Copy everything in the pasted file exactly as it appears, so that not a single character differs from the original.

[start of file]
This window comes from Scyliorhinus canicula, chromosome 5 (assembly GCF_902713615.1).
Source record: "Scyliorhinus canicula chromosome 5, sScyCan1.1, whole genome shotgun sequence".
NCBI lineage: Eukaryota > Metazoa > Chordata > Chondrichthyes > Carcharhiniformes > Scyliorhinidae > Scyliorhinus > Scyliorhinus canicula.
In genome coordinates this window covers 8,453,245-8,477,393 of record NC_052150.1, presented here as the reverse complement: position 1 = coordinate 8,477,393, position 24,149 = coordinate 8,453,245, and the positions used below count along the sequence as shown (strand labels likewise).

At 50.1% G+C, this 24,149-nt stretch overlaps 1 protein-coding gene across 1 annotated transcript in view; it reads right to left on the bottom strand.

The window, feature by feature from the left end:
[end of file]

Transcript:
This window comes from Scyliorhinus canicula, chromosome 5 (assembly GCF_902713615.1).
Source record: "Scyliorhinus canicula chromosome 5, sScyCan1.1, whole genome shotgun sequence".
NCBI lineage: Eukaryota > Metazoa > Chordata > Chondrichthyes > Carcharhiniformes > Scyliorhinidae > Scyliorhinus > Scyliorhinus canicula.
In genome coordinates this window covers 8,453,245-8,477,393 of record NC_052150.1, presented here as the reverse complement: position 1 = coordinate 8,477,393, position 24,149 = coordinate 8,453,245, and the positions used below count along the sequence as shown (strand labels likewise).

At 50.1% G+C, this 24,149-nt stretch overlaps 1 protein-coding gene across 1 annotated transcript in view; it reads right to left on the bottom strand.

The window, feature by feature from the left end: